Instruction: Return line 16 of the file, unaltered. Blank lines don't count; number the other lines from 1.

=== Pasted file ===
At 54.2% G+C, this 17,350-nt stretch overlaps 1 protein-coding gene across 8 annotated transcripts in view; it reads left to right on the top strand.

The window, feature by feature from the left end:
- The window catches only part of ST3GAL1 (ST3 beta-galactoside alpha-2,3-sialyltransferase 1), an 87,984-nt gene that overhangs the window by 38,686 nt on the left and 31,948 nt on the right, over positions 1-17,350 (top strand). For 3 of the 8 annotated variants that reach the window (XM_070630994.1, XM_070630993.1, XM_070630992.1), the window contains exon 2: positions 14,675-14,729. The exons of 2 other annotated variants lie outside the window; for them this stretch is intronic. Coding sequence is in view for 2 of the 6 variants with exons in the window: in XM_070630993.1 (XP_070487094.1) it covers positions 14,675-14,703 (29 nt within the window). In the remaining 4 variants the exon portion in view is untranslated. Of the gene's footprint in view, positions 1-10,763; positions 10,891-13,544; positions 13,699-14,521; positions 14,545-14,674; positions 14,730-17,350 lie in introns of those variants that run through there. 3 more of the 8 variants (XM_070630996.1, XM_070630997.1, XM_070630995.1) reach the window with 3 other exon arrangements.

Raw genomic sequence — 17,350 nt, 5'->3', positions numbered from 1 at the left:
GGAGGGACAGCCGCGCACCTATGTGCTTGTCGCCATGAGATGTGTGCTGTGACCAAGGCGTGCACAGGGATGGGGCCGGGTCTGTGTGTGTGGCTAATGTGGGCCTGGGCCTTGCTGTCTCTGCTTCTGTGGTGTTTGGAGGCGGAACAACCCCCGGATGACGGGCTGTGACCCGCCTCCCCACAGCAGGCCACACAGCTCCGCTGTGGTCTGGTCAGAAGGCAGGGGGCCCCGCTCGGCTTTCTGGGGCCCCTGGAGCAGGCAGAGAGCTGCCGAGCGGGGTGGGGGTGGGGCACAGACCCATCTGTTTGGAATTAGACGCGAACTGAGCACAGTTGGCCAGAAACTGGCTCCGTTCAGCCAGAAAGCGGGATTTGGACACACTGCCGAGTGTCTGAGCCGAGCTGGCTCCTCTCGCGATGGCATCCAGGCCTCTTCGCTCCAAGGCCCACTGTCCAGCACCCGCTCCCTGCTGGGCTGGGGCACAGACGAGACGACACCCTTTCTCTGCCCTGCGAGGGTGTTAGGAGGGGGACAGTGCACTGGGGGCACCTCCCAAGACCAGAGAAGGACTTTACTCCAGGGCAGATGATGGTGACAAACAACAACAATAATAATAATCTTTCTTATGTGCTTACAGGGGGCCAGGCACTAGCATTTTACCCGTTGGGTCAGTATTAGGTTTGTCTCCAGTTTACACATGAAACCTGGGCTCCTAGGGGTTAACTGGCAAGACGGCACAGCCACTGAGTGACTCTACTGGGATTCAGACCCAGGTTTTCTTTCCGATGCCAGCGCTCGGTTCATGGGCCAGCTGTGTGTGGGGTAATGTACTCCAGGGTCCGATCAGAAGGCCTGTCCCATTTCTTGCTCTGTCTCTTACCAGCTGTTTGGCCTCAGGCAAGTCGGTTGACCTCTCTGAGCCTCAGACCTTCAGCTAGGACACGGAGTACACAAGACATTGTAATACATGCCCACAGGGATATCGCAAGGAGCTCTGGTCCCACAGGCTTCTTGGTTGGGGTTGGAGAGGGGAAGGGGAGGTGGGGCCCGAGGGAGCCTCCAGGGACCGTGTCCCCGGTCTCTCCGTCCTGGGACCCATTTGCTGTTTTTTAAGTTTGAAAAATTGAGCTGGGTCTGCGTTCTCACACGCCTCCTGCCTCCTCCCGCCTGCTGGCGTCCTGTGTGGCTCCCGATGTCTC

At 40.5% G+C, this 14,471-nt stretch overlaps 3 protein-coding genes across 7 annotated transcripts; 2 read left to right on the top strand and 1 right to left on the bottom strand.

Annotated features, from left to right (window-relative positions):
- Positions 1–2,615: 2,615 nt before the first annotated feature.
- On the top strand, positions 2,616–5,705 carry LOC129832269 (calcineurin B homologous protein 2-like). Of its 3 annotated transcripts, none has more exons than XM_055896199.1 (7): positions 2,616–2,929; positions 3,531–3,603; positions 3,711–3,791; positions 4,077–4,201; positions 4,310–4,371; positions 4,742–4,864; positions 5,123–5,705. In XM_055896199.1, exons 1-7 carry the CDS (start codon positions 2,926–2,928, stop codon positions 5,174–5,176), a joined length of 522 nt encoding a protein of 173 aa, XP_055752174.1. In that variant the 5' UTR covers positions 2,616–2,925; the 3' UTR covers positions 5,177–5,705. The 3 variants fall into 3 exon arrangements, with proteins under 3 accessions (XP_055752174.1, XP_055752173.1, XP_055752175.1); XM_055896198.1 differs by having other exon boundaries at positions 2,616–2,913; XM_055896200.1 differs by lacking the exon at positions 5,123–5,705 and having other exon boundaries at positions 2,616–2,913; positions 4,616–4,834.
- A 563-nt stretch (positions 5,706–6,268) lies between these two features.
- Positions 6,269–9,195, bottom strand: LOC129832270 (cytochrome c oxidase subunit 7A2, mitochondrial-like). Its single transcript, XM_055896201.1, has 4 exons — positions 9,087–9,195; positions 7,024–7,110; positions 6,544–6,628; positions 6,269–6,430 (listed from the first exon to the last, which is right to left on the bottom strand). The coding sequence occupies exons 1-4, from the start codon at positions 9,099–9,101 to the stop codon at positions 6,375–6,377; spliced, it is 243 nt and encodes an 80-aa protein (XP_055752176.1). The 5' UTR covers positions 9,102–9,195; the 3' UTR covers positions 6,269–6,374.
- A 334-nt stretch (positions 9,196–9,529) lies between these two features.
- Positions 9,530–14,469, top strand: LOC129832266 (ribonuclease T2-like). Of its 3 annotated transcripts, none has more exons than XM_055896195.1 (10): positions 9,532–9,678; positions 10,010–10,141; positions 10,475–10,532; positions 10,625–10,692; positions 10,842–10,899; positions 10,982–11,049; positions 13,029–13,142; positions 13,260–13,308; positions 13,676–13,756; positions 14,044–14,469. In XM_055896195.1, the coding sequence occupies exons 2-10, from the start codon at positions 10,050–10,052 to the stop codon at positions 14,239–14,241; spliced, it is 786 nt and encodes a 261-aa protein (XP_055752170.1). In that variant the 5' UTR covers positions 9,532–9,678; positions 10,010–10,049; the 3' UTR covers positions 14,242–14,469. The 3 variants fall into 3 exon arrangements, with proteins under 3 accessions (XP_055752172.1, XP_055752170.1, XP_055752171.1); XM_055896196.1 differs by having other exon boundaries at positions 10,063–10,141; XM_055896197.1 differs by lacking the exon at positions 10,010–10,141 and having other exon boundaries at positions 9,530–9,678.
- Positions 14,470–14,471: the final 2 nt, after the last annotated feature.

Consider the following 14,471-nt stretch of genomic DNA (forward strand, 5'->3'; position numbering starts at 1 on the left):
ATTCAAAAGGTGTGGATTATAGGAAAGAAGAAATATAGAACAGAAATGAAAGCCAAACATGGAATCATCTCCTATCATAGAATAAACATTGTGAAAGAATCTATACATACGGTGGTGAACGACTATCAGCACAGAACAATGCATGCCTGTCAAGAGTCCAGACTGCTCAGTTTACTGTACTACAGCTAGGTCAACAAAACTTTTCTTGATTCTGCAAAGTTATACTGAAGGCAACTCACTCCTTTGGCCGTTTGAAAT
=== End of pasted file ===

ATTCAAAAGGTGTGGATTATAGGAAAGAAGAAATATAGAACAGAAATGAAAGCCAAACATGGAATCATCTCCTATCATAGAATAAACATTGTGAAAGAATCTATACATACGGTGGTGAACGACTATCAGCACAGAACAATGCATGCCTGTCAAGAGTCCAGACTGCTCAGTTTACTGTACTACAGCTAGGTCAACAAAACTTTTCTTGATTCTGCAAAGTTATACTGAAGGCAACTCACTCCTTTGGCCGTTTGAAAT